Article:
The Yagi Project Continued

Tue, 10/06/2015 - 10:14 -- atkins22

by: Emma Yasui


Image of Yagi site

When I started my master’s degree in 2009 I knew that I wanted to focus on archaeology in Japan, but was uncertain about the specifics.  I could not have predicted that over the next five years I would work on artifacts from the Jomon Period, start a PhD, and complete three research trips to Japan.  I definitely didn’t think I would ever find a topic that was focused enough to be a project, but then I was told about a collection of stone tools from the Yagi site being stored at the Royal Ontario Museum. I was unfamiliar with Jomon Period lithic technology, but I was soon hooked on the questions surrounding the Jomon and what they might have been doing with the variety of stone tools they made.  Yagi is then a very important part of my academic story, because it helped me to become an independent researcher.


Image of bagged pottery

 As I studied the Yagi artifacts I learned about the Jomon Period, Japanese archaeology, and the complications that can arise when using materials from an older project. We have a portion of the excavated artifacts, photographs, maps, field notes, and even the firsthand perspective from Dr. Crawford, but this represents only part of what the project produced. On my first trip to the Hakodate Jomon Culture Centre I spent much of my time sorting through crates that contained hundreds of bags of the remaining Yagi Project stone artifacts, along with the labels that gave me important contextual information. By the end of my visit I had built a database of the lithic assemblage held at the HJCC, and had gathered many of the coordinates and stratigraphic positionings associated with a group of provenience numbers (PNs) we had incomplete records of, since a notebook from one field season has yet to be located. Ultimately, this information can be added to the larger archive of the project, but will also form a working database that can be used for ongoing research.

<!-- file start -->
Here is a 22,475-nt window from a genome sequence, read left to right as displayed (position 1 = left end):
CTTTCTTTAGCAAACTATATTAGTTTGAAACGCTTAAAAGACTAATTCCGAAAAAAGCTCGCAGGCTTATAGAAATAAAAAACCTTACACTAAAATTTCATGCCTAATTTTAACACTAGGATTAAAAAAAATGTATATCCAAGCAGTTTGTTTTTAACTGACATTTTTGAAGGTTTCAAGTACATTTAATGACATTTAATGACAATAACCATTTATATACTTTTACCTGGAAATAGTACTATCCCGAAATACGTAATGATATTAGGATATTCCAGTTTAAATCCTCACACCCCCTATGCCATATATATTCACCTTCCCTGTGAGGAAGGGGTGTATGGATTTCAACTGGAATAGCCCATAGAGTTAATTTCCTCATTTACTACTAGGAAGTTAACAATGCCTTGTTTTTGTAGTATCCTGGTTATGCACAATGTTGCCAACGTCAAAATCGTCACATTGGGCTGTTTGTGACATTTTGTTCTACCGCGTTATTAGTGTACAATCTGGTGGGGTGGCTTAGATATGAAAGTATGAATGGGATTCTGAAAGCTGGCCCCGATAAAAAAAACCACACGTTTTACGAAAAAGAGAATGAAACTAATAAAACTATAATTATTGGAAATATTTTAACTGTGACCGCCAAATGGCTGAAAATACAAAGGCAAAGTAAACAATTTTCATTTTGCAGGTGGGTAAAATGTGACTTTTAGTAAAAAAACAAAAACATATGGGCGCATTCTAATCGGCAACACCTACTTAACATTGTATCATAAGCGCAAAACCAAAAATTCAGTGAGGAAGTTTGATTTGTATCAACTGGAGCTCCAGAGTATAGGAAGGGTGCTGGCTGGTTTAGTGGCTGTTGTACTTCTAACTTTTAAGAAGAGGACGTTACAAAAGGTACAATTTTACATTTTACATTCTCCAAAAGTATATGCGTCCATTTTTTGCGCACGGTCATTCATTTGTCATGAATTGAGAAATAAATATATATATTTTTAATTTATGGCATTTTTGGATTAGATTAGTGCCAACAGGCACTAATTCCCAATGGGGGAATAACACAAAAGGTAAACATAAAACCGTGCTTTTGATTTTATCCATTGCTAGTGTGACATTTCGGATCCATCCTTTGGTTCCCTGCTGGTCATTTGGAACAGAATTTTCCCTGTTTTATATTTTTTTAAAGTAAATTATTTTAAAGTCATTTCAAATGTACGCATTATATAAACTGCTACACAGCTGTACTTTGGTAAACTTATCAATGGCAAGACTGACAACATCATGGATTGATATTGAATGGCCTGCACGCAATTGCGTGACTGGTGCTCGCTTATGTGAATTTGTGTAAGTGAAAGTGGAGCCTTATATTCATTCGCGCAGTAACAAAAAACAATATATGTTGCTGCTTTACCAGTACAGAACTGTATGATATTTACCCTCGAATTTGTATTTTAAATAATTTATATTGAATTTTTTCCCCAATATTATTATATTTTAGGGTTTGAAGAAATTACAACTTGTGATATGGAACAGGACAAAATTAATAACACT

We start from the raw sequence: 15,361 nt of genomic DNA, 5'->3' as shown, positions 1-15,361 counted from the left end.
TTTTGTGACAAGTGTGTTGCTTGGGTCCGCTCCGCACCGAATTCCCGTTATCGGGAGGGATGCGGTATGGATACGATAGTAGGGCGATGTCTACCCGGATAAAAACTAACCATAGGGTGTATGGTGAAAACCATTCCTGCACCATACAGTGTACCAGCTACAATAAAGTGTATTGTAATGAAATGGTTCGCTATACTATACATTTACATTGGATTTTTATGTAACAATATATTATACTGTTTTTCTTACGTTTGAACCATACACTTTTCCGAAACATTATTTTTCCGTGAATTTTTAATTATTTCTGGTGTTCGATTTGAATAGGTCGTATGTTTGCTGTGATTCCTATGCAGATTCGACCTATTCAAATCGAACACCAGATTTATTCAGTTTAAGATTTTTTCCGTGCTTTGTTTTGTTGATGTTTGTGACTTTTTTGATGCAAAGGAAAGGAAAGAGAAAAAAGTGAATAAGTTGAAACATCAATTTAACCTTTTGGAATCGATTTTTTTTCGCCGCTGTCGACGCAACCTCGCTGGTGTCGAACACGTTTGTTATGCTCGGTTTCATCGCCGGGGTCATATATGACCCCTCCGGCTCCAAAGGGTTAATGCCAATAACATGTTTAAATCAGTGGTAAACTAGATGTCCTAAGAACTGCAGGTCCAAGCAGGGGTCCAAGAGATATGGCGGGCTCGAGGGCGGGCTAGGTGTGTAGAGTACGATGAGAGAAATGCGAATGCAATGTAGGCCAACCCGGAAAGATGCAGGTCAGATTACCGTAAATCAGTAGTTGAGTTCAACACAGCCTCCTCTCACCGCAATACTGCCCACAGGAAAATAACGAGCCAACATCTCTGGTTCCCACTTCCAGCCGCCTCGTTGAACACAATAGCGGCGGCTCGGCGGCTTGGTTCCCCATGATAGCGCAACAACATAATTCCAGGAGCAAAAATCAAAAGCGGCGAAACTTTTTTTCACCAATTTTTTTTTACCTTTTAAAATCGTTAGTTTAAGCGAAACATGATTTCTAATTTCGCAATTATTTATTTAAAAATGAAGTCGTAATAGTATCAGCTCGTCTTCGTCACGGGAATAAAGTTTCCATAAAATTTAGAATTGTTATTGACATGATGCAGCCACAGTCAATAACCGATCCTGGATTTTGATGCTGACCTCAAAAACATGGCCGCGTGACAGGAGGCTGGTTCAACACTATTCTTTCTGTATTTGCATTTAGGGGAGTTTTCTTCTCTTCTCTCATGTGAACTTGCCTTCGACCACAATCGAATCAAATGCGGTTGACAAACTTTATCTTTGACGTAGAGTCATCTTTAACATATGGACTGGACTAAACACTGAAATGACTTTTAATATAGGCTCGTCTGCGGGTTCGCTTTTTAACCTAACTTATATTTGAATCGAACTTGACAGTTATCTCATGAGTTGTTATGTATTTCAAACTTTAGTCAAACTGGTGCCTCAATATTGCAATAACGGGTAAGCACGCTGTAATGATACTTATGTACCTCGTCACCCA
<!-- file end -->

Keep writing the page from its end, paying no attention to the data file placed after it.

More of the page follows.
Image of bagged artifacts

Yagi is then a great example of how archaeological projects very rarely have clear and defined finishing points.  The potential for future work on a site does not really decrease as current day research is done, nor does it disappear if a collection or site goes unstudied for spans of time.  Not even storage facility fires and earthquakes can completely erase further opportunities to explore sites and assemblages. After the Yagi Project excavations ended, local archaeologists continued to conduct several decades of work at the site.  Both the project and subsequent Japanese excavations produced massive amounts of data and artifacts that can be revisited as questions and methods within archaeology change.  Well developed and accessible archives are then incredibly important, and it has been great to see the Yagi materials being recatalogued, 3D scanned, digitized, and presented to a wider audience.

Image of stone tools

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